is not a solution.
Here are some reasons why:
1) It doesn't solve the problem! AF
does not have an issue of economies of scale but of an under-productive labour force. Pihero has very well set out what employment contracts look like for AF
flying staff. But pilots would not earn less or fly more if ORY
2) Whilst economies of scale are a good thing, CDG
is already a very very very large scale operation for AF
. Adding the ORY
operations will not yield many more economies of scale and may possibly just add more complexity.
3) Better connectivity? CDG
is already the hub with the best connections in Europe, or among the best. The ORY
operations exist not because there is no space for them at CDG
, but because the Paris O&D market is so large that it justifies a standalone operation. And although transfering at CDG
has been an absolutely terrible experience in the past with a non-helpful layout of the airport and pi$$-poor organization by AF
and ADP staff things have improved a lot in the past 2-3 years. Almost all flights are now concentrated in Terminals 2F and 2E, most flights board from jetbridges, the two terminals are connected, Schengen passengers no longer need to go through security, there are fast lanes everywhere for AF
and Skyteam priority pax, AF
information management and travel management has become much better (making use of digital platforms that customers use), many people can use biometric immigration gates, etc. Hence "setting up CDG
as a powerful transit hub", well, that is not a new idea and is in large parts already implemented.
is an attractive value proposition in its own right. Many people living in Paris prefer flying from ORY
because it is closer (albeit the difference may not be that huge depending on where one is in the Paris area) and easier to navigate. It is laid out and works like a P2P airport. If AF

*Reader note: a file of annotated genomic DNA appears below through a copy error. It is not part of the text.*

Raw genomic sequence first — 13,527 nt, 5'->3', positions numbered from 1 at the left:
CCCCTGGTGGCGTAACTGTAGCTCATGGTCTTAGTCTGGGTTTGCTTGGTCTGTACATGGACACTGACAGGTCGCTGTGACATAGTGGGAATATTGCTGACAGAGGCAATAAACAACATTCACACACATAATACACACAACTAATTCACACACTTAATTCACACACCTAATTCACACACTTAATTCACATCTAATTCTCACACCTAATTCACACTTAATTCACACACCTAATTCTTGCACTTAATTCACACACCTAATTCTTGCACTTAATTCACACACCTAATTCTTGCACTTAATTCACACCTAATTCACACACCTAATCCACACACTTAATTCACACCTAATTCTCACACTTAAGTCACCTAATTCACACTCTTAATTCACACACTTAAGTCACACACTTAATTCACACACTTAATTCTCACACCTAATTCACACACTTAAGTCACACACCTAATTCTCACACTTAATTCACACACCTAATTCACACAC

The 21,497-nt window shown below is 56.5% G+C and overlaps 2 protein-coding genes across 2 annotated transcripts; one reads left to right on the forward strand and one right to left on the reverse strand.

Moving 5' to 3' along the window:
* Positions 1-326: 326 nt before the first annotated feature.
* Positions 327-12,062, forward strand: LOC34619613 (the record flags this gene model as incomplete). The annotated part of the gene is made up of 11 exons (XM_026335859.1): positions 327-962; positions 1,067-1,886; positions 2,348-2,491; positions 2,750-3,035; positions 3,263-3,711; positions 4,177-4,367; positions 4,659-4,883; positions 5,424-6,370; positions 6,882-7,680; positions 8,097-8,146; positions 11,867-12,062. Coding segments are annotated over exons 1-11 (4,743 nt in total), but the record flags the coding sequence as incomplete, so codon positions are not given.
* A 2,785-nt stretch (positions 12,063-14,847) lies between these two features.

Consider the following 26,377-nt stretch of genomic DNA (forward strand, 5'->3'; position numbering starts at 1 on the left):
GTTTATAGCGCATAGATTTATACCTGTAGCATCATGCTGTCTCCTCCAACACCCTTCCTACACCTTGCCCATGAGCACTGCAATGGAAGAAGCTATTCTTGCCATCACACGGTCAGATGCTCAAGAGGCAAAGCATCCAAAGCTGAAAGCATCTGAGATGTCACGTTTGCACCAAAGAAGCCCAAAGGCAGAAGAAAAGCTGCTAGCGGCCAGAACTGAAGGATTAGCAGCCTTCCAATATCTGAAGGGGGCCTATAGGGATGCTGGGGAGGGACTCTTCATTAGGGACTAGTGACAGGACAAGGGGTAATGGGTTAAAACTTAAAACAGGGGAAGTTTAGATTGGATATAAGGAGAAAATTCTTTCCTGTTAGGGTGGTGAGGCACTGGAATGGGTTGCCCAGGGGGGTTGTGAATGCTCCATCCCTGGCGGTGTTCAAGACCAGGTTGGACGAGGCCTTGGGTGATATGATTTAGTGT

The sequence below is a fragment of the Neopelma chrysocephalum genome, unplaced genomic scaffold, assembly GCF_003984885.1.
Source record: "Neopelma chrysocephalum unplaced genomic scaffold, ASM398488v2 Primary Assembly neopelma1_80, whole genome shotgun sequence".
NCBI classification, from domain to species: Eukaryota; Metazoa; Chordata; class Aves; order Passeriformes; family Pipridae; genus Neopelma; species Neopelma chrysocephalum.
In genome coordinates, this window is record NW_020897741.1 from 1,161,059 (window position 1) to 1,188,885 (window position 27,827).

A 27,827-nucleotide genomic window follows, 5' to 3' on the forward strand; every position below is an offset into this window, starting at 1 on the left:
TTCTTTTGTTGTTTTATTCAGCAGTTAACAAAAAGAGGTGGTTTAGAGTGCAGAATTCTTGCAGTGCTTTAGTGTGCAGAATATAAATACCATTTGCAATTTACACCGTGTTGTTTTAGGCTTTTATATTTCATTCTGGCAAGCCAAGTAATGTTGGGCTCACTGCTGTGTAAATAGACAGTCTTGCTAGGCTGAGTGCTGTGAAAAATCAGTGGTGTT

moves out of ORY
other airlines will take the slots and transport the passengers that AF
used to transport. In the end, AF
will have lost passengers.
5) Connecting the two airports by a fast rail link is close to impossible. Already now neither CDG
have a proper rail link. Both are linked to the Paris RER express train system, but those RER trains are trashcans on wheels. The connections are slow, trains are dirty and filthy, run down, people are packed in there because the trains do not go from downtown to the airports nonstop but have many intermediate stops in the slum parts of the Paris suburbs (with the resulting problems for passenger security and comfort), there isn't sufficient space for luggage, etc. It's not a fast-and-clean-and-neat solution like the Heathrow Express or the OSL
flight train or Narita Express but more akin to traveling on the back of a lorry over the Khyber Pass. None of the projects for building a proper CDG
Express has ever been realised and the one currently envisaged will not transport any passengers before 2025. So dreaming of a fast rail link between ORY
to virtually merge the two will remain precisely that, a dream. And the TGV at CDG
is a mild joke. The "rail-air" integration happens in terms of real estate by having the train station in the middle of the airport, but with trains only every couple of hours to places like Lille, Brussels, Lyon, Strasbourg, Rennes, Nantes, etc. passengers still may have to wait for very very long before catching their connecting train or will opto to go to downtown Paris to take a TGV from there.
is in a tough place. Its strategy was partly mis-guided for years, and (just like is the case for the entire country) painful transformations did not happen or started too late. Pierre-Henri Gourgeon's strategy of saving his way out of a challenging sitution did not work, because under-investing into the product made it complete rubbish and the company lost all pricing power, eroding the top line even more that cost savings could compensate for. The new CEO understands that the core AF
brand cannot be turned into an LCC, but instead he invests into making the core AF
product (in the air and on the ground) more attractive and shaves off cost where they are less felt by passengers; he separates regional flying (but will need to do much more to yield real gains, so far there are still three separate companies with separate AOCs and separate headquarters and separate fleets); and separates true LCC flying.
I have doubts whether positioning Transavia as a pan-European LCC will really work (why should it? Does Europe need another LCC?), but if a lower cost branch can already take away some of the cost pressure from the existing activities that's a good thing.
I really hope that the AF
management will not yield, just like the politicians did not yield to the striking rail workers in June. In the meantime, I have booked all my flights this week with other airlines (and *not* LH
, as they go on strike as well tomorrow!)